A pair of Red-crowned Cranes

A pair of Red-crowned Cranes
  • 1 Units in Stock

  • Size 53cm x 39cm

Price:   $95.00

Add to Cart:          

This is a beautifully drawn impression of the Red-crowned Crane (Grus japonensis),

foraging in marshland.

They are a large bird, growing to a height of 158 cm, (5 ft) and Weighing up to 7.5 kg,

(17-22 lbs).

Their population has alarmingly declined to a mere 1,700-2,000.

The Red-crowned Cranes are the only crane species that have white primary feathers.

Adult forehead and crown are covered with bare red skin, and a large white band extends

from behind the eyes and meets sharply with the black lower neck. The majority of the

body is pure white with the exception of black secondary and tertiary feathers. Eyes are

black and legs are slaty to grayish black. Males and females are virtually

indistinguishable, although males tend to be slightly larger in size.

Juveniles are a combination of white, partly tawny, cinnamon brown, and/ or grayish

plumage. The neck collar is grayish to coffee brown, the secondaries are dull black and

brown, and the crown and forehead are covered with gray and tawny feathers. The legs

and bill are similar to those of adults, but lighter in color. The primaries are white,

tipped with black, as are the upper primary coverts. At two years of age the primaries

are replaced with all white feathers.

Red-crowned Cranes breed in large wetlands in temperate East Asia and winter along

rivers and in coastal and freshwater marshes in Japan, China, and the Korean Peninsula.

There are two main breeding populations: a migratory population on the East Asia

mainland (northeastern China and Russia) of perhaps 1,200 birds, and a resident

population on the island of Hokkaido in northern Japan of about 900 birds. In the winter,

the mainland population divides into two or three wintering subpopulations. The total

population has fluctuated over the last century, probably reaching its lowest point in the

years following World War II. Although the species has recovered in some areas, a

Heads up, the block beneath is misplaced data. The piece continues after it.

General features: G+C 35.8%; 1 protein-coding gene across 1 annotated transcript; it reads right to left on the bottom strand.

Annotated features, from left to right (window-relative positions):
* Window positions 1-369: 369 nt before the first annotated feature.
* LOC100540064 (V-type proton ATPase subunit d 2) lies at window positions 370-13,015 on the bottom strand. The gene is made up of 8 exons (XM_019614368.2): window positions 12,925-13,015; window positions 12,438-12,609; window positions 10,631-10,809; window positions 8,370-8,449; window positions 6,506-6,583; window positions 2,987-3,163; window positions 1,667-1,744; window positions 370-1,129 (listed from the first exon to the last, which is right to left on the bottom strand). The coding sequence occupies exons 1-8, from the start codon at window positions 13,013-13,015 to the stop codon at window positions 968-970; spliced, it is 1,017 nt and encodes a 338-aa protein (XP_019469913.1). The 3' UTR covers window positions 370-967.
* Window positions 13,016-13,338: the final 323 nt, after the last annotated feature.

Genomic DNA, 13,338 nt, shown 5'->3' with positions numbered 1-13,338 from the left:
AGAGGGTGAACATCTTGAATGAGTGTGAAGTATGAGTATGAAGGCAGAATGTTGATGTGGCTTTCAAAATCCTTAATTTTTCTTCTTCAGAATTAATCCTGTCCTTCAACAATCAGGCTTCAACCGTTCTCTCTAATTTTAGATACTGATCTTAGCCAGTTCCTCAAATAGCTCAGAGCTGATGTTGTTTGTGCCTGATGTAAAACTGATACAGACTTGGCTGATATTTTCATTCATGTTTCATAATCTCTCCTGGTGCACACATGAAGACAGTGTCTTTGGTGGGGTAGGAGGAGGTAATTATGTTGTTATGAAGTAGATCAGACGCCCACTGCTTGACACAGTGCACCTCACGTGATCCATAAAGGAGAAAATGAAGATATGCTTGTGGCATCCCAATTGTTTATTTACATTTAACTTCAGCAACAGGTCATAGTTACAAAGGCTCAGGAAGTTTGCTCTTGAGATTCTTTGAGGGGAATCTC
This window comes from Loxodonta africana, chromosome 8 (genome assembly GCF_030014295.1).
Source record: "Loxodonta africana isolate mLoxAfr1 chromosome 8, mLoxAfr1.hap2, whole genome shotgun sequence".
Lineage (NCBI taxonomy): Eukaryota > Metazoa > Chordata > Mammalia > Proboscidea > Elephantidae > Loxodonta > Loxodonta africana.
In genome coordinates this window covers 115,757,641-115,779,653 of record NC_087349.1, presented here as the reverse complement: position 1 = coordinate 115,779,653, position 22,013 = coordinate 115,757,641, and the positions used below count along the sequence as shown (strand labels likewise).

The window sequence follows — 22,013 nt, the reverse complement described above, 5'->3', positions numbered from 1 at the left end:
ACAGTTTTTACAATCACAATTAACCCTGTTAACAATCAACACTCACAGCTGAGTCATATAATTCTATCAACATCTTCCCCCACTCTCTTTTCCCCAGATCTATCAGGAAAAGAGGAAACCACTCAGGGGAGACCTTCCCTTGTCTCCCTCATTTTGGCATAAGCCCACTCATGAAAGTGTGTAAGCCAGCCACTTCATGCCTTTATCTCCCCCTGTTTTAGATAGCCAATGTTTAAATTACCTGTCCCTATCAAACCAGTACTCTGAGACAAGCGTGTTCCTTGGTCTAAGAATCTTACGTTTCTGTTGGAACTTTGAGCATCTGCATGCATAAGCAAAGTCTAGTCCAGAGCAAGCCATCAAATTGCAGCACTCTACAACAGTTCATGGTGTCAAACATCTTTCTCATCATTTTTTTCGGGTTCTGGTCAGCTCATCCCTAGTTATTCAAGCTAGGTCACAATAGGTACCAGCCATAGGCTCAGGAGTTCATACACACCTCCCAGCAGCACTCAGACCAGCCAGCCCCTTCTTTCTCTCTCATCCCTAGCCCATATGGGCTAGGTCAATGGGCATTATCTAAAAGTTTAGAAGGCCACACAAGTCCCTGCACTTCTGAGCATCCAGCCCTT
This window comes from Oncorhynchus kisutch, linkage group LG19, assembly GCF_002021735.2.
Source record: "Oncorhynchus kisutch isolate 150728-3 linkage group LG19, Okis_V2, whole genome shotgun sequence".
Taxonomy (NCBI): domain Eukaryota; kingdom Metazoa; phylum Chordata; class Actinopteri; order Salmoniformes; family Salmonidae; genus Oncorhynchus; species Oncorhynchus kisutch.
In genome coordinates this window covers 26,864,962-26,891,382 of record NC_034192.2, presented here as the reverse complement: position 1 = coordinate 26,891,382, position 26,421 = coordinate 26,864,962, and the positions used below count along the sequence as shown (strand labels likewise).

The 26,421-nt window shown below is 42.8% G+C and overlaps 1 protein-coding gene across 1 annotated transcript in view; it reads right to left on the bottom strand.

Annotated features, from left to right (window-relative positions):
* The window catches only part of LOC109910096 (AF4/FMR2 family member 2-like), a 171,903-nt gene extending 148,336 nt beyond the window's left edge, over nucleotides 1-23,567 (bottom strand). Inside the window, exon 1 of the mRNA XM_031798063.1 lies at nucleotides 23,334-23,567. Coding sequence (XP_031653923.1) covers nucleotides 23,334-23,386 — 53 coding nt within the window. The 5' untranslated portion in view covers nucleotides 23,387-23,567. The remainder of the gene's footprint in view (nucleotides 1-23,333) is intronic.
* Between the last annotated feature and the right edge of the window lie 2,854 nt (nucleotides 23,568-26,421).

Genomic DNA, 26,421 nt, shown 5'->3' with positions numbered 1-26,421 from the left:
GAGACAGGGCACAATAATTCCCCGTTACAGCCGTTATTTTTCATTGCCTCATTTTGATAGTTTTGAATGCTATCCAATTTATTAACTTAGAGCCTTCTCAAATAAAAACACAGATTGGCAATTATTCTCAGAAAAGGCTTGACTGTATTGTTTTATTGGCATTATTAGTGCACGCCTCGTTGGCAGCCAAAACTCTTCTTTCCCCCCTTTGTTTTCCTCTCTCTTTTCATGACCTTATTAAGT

substantial amount of habitat has been lost to agricultural development and other human


Red-crowned Cranes are highly aquatic birds with large home ranges. They feed in

deeper water than other cranes. They also forage regularly on pasture lands in Japan,

and in winter they use coastal salt marshes, rivers, freshwater marshes, rice paddies, and

cultivated fields. Red-crowned Cranes prefer to nest in marshes with relatively deep

water and standing dead vegetation. Red-crowned Cranes are well adapted to cold


Mated pairs of cranes, including Red-crowned Cranes, engage in unison calling, which is a

complex and extended series of coordinated calls. The birds stand in a specific posture,

usually with their heads thrown back and beaks skyward during the display. The male

always lifts up his wings over his back during the unison call while the female keeps her

wings folded at her sides. Male Red-crowned Cranes initiate the display and the female

utters two calls for each male call. All cranes engage in dancing, which includes various

behaviors such as bowing, jumping, running, stick or grass tossing, and wing flapping.

Dancing can occur at any age and is commonly associated with courtship, however, it is

generally believed to be a normal part of motor development for crane s and can serve

to thwart aggression, relieve tension, and strengthen the pair bond. Red-crowned Cranes

seem to dance more than other species of cranes.

Nests are built on wet ground or in shallow water. Females usually lay two eggs and

incubation (by both sexes) lasts 29-34 days. The male takes the primary role in defending

the nest against possible danger. Chicks fledge (first flight) at about 95 days.

All cranes are omnivorous. Red-crowned Cranes are generalist feeders, eating a wide

variety of insects, aquatic invertebrates, fish, amphibians, and rodents, as well as reeds,

grasses, heath berries, corn and waste grain. In Hokkaido, they feed on human-provided

corn, cereal grains and fish.

The Red-crowned Crane is seriously threatened by loss of habitat throughout its range.

Human development, especially agricultural expansion, reed harvesting, river

channelization, deforestation, and road building, is destroying many of the historic

breeding wetlands. Additional threats include fires that destroy nests, harassment by

people, and poisoning from pesticide-treated grain. Because of their size and weight,

Red-crowned Cranes do not fly as fast as other cranes, and appear more prone to deadly

collisions with utility (power)lines.

Included with this drawing is a signed and dated "Certificate of Authenticity" by the


Medium: colored Pencil on 200gsm paper.

Drawn: 2006

NOTE: This image, or part thereof is subject to world copyright laws.

Current Reviews: 0

This product was added to our catalog on Tuesday 01 January, 2013.